After the initial unboxing, I realized that several items were not included. One, there was no manual included – but it was easy enough to download a PDF’ed one from oakley.com, and second, in order to stream music to the O ROKR, I needed a Bluetooth adapter/attachment for my iPod(s). So while perusing oakley.com, I realized that oakley sells the iCombi and recommends it for use with the O ROKR. In order to get the iCombi asap (and also cheapout on $15 shipping fees),I decided to forego the online route and just gun down to the Oakley flagship store in downtown Toronto. Convenient indeed. While there, I felt obligated to purchase a protective hard case as well to protect my new toy. And the O ROKR definitely warrants a case – this thing is a creaking banshee. For those faint of heart, stay away from the O ROKR. (I can just picture Julie giving the O ROKR a failing grade for the gadgeteer creak-test) From the hinges, to the gazillion pivot points on the speakers’ arm-structures, all the moving points either squeak or creak.

Box includes O ROKR, micro-fiber cleaning bag, mini-USB wall charger, and 3 outlet adapters.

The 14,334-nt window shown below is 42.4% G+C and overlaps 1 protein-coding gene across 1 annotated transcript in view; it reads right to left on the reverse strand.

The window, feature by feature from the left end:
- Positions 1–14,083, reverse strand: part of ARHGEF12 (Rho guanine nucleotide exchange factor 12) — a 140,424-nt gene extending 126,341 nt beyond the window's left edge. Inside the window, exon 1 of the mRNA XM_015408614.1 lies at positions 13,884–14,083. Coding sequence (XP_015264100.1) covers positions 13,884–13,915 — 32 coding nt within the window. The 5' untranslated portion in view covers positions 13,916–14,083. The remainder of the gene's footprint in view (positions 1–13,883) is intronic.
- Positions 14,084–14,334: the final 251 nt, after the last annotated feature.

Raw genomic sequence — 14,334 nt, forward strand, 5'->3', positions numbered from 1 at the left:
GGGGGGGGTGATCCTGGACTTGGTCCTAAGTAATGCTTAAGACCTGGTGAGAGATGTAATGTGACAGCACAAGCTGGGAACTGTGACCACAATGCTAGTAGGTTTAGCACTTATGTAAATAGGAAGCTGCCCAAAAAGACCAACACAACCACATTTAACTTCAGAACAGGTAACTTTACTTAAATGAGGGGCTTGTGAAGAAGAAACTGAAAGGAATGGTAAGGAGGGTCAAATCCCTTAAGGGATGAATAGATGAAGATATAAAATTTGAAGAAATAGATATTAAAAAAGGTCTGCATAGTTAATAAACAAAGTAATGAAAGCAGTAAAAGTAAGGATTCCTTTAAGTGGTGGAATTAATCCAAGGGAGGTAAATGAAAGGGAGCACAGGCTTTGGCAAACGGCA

I was very impressed with how small the iCombi adapter was. I have seen other Bluetooth adapters for the iPod, but this one takes the cake. The thickness is just a tad more than the nano…so about the same as my nano snuggled inside its c6mfg carbon fiber case.

The Controls

There are 3 buttons on left arm to control (from back to front) volume down, on/off or pickup/hang-up and volume up. Three buttons on right arm control (from back to front) track back, play/pause and track forward.

First things first, out of the box, the O ROKR is first and foremost advertised as an excellent Bluetooth headset. I have 2 cellphones available for pairing/testing. As per instructions, the O ROKR defaults to “0000” when pairing. Easy as pie. O ROKR was recognized by my motorola RAZR and Sony Ericsson Z800 without a hitch.

Now for the pi-ece-de-resistance (excuse my french)…4-gig Nano is first up. The setup with iCombi is a little more tricky.